A.J. Green is obviously a very special wide receiver, but the Bengals have gotten away from him at times. They now have a wealth of other receiving options, including the rookies Giovani Bernard and Tyler Eifert, but if Joe Haden can slow down Green one-on-one, much as Ike Taylor did in Week 2, could the Bengals struggle to create offense through the air?

Harvey: Yeah, I suppose that could happen, but I’m not banking on it. There’s just something about playing on the road that seems to get Green going. His home-road splits are actually quite creepy. In the 16 road games he has played in his career, Green has 106 receptions for 1,619 yards and 16 touchdowns. In the 18 games he has played at Paul Brown Stadium in Cincinnati, he’s caught just 75 passes for 1,037 yards and eight touchdowns. He’s even been targeted by quarterback Andy Dalton about 8 percent more often on the road than he has been at home. The two games in which Green was stifled this season? Yep, you guessed it: They were at home.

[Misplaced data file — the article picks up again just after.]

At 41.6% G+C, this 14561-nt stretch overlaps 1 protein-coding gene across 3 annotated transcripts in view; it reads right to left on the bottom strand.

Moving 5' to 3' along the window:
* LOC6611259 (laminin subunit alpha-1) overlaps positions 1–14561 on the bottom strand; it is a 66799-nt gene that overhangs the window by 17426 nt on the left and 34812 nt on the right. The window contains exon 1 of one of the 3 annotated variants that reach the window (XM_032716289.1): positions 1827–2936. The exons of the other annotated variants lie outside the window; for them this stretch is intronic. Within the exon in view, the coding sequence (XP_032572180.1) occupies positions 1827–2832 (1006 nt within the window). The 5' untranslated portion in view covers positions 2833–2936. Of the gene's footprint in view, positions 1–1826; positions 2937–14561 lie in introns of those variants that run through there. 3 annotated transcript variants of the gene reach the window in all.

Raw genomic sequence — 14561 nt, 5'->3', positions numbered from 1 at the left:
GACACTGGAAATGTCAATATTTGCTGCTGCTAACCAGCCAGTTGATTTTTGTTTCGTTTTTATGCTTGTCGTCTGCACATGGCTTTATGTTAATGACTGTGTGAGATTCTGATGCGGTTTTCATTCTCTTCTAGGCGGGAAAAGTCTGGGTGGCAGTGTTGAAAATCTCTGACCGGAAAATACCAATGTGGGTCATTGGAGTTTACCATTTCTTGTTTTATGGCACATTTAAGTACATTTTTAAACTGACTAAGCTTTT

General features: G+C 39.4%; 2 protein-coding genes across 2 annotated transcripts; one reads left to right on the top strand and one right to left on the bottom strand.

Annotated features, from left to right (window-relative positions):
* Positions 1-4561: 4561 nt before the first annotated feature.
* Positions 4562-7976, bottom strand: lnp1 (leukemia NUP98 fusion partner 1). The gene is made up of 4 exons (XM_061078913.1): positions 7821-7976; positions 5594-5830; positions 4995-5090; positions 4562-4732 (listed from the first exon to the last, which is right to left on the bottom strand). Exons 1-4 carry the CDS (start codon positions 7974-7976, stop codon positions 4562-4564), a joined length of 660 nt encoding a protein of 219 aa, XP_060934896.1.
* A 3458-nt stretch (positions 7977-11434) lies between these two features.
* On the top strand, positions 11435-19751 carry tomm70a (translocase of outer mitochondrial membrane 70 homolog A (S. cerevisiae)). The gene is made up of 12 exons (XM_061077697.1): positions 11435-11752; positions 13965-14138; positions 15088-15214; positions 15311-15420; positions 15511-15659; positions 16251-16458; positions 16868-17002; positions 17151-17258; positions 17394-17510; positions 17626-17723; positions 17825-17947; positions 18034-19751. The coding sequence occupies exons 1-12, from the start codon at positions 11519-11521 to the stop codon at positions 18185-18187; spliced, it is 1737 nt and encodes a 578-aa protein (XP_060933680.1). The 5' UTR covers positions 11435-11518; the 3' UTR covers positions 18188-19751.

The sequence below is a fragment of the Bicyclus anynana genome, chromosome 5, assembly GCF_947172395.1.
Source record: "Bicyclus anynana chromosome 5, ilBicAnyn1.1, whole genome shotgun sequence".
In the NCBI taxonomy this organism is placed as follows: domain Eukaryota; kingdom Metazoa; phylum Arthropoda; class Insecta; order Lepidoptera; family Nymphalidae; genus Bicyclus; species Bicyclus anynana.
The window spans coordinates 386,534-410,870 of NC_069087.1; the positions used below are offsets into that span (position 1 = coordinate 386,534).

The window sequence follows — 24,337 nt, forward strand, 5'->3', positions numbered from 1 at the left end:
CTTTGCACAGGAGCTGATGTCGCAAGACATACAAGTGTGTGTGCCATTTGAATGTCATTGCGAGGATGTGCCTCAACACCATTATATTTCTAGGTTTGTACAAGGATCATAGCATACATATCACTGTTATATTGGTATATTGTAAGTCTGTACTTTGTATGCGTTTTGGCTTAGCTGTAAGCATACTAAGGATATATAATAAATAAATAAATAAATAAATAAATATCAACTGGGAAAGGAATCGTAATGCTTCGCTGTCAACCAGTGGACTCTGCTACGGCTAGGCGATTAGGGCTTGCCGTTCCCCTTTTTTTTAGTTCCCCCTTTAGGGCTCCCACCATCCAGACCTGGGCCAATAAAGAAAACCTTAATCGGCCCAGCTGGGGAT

OK, so maybe I’m reading too far into the home-road splits, but I have a feeling Green will do well this weekend. He had a tough matchup in Week 1 at Chicago. Even though Charles Tillman intercepted two passes while covering him, Green still caught nine passes and two touchdowns. Still, Browns fans should watch Bernard and Eifert. The two rookies figure to be an even larger part of the offense.

There obviously has been a lot made of Cleveland’s offense in the past few weeks, but it looks like D'Qwell Jackson has been the unsung hero of the defense. He had 10 tackles last week. How much should Bengals wideouts and running backs be wary of going across the middle with Jackson out there?